The island fox is a recently and rapidly evolved species that is smaller than its mainland ancestor, the gray fox (Urocyon cinereoargenteus). Examination of the evolution and current genetic status of island foxes illustrates the vagaries of dispersal to islands, the influences on evolution in island settings, and the challenges of conservation for small, genetically depauperate populations. Although the fossil history is scant, the archeological record indicates a species with a close relationship to Native Americans who transported foxes to the southern islands and may be responsible for their introduction to all the Channel Islands. Extensive morphologic and genetic studies – in conjunction with the islands' geologic history (sea level rise and island separation) – have established a pattern of island colonization and the genetic and physical basis for description of the six island fox subspecies. Island fox populations have relatively little genetic variability, due to naturally small population sizes and historic fluctuations that have resulted in population bottlenecks. The precarious genetic status of island foxes has consequences for both the management of captive populations and long-term population viability.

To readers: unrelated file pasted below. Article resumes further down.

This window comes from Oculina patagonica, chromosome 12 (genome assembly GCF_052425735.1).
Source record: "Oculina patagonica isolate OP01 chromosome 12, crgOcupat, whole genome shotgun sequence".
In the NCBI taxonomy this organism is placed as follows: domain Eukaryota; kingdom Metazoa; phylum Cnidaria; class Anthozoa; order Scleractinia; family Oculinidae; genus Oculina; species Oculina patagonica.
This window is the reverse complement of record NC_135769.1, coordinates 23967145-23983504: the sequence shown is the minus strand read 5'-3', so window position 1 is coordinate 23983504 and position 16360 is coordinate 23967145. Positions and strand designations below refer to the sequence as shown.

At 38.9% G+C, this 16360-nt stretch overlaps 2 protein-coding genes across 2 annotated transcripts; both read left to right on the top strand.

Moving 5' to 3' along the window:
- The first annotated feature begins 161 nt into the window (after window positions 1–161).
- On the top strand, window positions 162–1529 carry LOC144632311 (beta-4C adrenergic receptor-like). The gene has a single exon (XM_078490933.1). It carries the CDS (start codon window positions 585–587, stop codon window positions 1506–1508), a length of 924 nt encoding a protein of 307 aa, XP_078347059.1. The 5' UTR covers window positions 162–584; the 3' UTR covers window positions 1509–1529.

The island fox (Fig. 2.1) was first described as Vulpes littoralis by Spencer F. Baird in 1857 from the type locality on San Miguel Island (Baird 1857). Baird was the assistant secretary of the Smithsonian Institution, and examined zoological specimens brought back by the US Army's topographical engineers who had been tasked with surveying a route for a transcontinental railroad.